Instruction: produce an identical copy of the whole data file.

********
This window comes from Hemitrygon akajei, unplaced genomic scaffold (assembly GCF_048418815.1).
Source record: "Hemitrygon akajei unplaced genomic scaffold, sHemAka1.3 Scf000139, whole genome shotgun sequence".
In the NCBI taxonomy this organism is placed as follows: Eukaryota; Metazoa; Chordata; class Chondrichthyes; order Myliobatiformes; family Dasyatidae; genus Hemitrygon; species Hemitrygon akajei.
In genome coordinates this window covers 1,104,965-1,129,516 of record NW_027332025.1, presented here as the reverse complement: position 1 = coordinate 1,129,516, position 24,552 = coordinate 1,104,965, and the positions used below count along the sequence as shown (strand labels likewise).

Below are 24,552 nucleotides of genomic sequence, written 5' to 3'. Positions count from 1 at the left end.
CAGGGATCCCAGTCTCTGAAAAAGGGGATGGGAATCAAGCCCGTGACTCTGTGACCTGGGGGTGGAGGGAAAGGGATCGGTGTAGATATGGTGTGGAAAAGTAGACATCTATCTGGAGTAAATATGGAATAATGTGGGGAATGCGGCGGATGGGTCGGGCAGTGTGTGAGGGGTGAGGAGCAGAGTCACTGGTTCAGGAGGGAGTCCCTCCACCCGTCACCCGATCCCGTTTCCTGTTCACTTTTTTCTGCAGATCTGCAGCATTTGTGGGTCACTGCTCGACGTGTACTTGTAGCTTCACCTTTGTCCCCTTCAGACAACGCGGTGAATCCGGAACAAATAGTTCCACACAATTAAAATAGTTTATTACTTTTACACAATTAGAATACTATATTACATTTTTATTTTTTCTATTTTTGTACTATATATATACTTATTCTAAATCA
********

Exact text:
This window comes from Hemitrygon akajei, unplaced genomic scaffold (assembly GCF_048418815.1).
Source record: "Hemitrygon akajei unplaced genomic scaffold, sHemAka1.3 Scf000139, whole genome shotgun sequence".
In the NCBI taxonomy this organism is placed as follows: Eukaryota; Metazoa; Chordata; class Chondrichthyes; order Myliobatiformes; family Dasyatidae; genus Hemitrygon; species Hemitrygon akajei.
In genome coordinates this window covers 1,104,965-1,129,516 of record NW_027332025.1, presented here as the reverse complement: position 1 = coordinate 1,129,516, position 24,552 = coordinate 1,104,965, and the positions used below count along the sequence as shown (strand labels likewise).

Below are 24,552 nucleotides of genomic sequence, written 5' to 3'. Positions count from 1 at the left end.
CAGGGATCCCAGTCTCTGAAAAAGGGGATGGGAATCAAGCCCGTGACTCTGTGACCTGGGGGTGGAGGGAAAGGGATCGGTGTAGATATGGTGTGGAAAAGTAGACATCTATCTGGAGTAAATATGGAATAATGTGGGGAATGCGGCGGATGGGTCGGGCAGTGTGTGAGGGGTGAGGAGCAGAGTCACTGGTTCAGGAGGGAGTCCCTCCACCCGTCACCCGATCCCGTTTCCTGTTCACTTTTTTCTGCAGATCTGCAGCATTTGTGGGTCACTGCTCGACGTGTACTTGTAGCTTCACCTTTGTCCCCTTCAGACAACGCGGTGAATCCGGAACAAATAGTTCCACACAATTAAAATAGTTTATTACTTTTACACAATTAGAATACTATATTACATTTTTATTTTTTCTATTTTTGTACTATATATATACTTATTCTAAATCA